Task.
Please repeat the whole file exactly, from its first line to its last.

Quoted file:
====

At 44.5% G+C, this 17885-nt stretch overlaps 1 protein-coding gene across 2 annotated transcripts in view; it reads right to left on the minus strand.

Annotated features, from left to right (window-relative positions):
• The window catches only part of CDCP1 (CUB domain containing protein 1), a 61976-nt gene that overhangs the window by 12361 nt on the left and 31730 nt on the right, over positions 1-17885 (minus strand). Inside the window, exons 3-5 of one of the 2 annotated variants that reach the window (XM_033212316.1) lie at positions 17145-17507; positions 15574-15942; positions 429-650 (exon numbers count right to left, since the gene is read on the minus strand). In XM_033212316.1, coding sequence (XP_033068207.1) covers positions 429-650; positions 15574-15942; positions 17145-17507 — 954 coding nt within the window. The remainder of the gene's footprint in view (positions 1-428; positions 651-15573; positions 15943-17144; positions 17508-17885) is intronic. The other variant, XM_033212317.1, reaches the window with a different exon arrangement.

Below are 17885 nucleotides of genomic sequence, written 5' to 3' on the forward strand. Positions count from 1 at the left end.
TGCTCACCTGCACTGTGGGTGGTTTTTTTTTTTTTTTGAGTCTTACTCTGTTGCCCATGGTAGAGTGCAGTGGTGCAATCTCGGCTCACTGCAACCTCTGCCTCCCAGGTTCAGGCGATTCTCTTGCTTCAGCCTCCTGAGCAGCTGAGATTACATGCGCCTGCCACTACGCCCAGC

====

At 44.5% G+C, this 17885-nt stretch overlaps 1 protein-coding gene across 2 annotated transcripts in view; it reads right to left on the minus strand.

Annotated features, from left to right (window-relative positions):
• The window catches only part of CDCP1 (CUB domain containing protein 1), a 61976-nt gene that overhangs the window by 12361 nt on the left and 31730 nt on the right, over positions 1-17885 (minus strand). Inside the window, exons 3-5 of one of the 2 annotated variants that reach the window (XM_033212316.1) lie at positions 17145-17507; positions 15574-15942; positions 429-650 (exon numbers count right to left, since the gene is read on the minus strand). In XM_033212316.1, coding sequence (XP_033068207.1) covers positions 429-650; positions 15574-15942; positions 17145-17507 — 954 coding nt within the window. The remainder of the gene's footprint in view (positions 1-428; positions 651-15573; positions 15943-17144; positions 17508-17885) is intronic. The other variant, XM_033212317.1, reaches the window with a different exon arrangement.

Below are 17885 nucleotides of genomic sequence, written 5' to 3' on the forward strand. Positions count from 1 at the left end.
TGCTCACCTGCACTGTGGGTGGTTTTTTTTTTTTTTTGAGTCTTACTCTGTTGCCCATGGTAGAGTGCAGTGGTGCAATCTCGGCTCACTGCAACCTCTGCCTCCCAGGTTCAGGCGATTCTCTTGCTTCAGCCTCCTGAGCAGCTGAGATTACATGCGCCTGCCACTACGCCCAGC